However, mentors also expressed the need to balance formal and informal mechanisms according to the needs of individual relationships, and some expressed skepticism of the value of formal tools.
“So to me, it’s figuring out the balance between the formal and the informal and then adapting what I do and what I don’t do…because things that may work for me and my style…may not work for certain people.”
“These kinds of contracts, they’re nice ways of bookkeeping, but…let’s be honest…people formulate things because they’re told…I don’t think it improves them.”
In Table 3, we outline the types of expectations addressed in mentoring contracts and agreements used by 8 CTSA KL2 programs and in the AAMC “Compact Between Postdoctoral Appointees and Their Mentors.”10 The domains addressed include expectations regarding the scholar’s research, education, and professional development and career advancement as well as shared expectations of both the scholar and the mentor regarding support, communication, and personal conduct and interpersonal relations.
Many of these domains were also touched on in the focus group interviews. For example, mentors described the importance of identifying milestones, confirming expectations about the scholar’s protected time for research, and clarifying the support to be provided by other mentors on the team. Scholars described the importance of defining the frequency and scheduling of meetings to discuss their progress, the amount of protected time they had for research, and the financial support for their research that would be provided by their mentor. However, many scholars also expressed difficulty in knowing what they could realistically expect and ask for from their mentors. As one scholar noted,
“As a junior faculty, you’re not quite sure what you’re entitled to. You’re not exactly sure what the mentor is supposed to provide. So making sure that’s defined (actually I think it would have to be tailored to an individual pair), it might be helpful up front.”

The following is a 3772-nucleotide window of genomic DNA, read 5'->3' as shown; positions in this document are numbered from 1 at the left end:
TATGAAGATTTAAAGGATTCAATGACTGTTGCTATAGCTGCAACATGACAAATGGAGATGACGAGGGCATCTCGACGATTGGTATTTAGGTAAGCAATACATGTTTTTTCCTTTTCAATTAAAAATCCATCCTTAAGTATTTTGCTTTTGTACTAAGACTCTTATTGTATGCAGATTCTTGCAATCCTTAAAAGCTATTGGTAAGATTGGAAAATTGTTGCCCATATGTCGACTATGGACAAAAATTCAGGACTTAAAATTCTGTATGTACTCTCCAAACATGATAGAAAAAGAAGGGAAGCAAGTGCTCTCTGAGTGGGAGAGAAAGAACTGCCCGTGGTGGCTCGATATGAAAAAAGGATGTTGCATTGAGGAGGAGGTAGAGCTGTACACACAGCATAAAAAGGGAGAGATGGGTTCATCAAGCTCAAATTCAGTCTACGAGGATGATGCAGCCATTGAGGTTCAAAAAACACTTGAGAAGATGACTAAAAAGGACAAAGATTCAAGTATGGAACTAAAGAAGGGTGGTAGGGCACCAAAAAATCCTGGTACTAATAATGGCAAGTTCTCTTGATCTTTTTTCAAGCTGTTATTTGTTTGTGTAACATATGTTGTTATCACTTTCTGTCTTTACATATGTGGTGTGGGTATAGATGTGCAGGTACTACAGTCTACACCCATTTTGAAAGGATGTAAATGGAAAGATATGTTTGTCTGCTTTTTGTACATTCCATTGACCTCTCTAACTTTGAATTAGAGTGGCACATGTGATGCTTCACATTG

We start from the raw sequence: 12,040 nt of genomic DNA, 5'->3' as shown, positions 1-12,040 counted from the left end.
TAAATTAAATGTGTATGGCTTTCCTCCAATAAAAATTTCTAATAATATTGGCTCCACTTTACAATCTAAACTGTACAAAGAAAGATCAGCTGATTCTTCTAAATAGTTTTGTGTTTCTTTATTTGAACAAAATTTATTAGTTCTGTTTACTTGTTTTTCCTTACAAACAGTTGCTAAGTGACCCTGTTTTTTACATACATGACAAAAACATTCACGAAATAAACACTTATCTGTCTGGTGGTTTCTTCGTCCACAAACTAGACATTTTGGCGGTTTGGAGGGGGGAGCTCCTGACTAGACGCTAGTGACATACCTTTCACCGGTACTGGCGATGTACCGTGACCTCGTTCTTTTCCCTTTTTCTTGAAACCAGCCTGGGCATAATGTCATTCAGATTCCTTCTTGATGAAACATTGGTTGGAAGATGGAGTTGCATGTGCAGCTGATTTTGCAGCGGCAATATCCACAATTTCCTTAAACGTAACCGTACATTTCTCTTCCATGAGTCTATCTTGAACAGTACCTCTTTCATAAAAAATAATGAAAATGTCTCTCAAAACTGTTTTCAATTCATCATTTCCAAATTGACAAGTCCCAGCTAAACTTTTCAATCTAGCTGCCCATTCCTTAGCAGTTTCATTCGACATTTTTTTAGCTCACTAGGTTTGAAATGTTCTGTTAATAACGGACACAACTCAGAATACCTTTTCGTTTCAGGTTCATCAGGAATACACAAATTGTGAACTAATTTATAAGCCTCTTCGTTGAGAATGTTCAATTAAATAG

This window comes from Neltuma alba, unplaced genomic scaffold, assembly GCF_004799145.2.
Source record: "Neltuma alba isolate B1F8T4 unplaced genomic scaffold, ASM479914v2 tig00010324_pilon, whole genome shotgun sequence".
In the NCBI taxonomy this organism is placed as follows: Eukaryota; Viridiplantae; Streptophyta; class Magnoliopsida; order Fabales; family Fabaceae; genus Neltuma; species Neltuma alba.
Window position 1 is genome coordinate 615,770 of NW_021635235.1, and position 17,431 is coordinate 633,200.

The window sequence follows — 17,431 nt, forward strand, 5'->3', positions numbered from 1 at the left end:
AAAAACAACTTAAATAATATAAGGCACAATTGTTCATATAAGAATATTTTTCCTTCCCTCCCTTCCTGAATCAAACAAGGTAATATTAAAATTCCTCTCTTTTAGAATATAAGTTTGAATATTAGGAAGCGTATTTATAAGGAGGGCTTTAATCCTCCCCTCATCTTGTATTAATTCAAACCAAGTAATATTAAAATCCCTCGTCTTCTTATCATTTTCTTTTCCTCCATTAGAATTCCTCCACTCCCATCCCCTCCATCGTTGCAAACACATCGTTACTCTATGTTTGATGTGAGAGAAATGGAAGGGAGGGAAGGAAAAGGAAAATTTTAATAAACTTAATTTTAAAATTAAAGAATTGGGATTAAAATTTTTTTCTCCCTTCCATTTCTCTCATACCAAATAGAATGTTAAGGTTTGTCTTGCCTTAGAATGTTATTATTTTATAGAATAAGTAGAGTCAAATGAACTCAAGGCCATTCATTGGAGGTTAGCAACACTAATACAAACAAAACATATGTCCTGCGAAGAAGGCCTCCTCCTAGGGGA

Both scholars and mentors commented that longer-term expectations regarding the scholar’s career development and academic promotion should be articulated. A prominent theme in both the mentor and scholar focus group interviews was the critical importance of identifying and aligning expectations about the scholar’s independence, such as: how the ideas and data generated by the scholar would be used; how scholars would receive credit for their work; and, how the scholar’s work would be distinguished from that of their mentor and eventually lead to their research independence. For example, scholars shared these comments:
“It is always disturbing when you see your data that you thought had become your own project end up as a major thrust of your mentor’s grant.”
“My content mentor and I have very similar interests. The problem for me is carving out my niche. What am I going to be doing that she does not do? What am I going take on as my passion in all of this?… How do I differentiate?”
“Sometimes the mentor doesn’t recognize when to let go. Some consistency in terms of expectations for independence… would be really helpful.”
Mentors shared similar concerns and described the importance of setting expectations with scholars regarding independence:
“Young folks [are] trying to develop [their] career, and they’re in your lab, right? So…they’re using your data doing things, and yet they want to be independent and publish separately… so you have to come to those sort of arrangements.”
“They work in your environment and then they come up with all these bright ideas. Well, is it their ideas or the environment you provided for them? Do you actually own some of that intellectual property? It’s one of those things… that probably would be best discussed up front…. It would be nice if it were on a checklist someplace too.”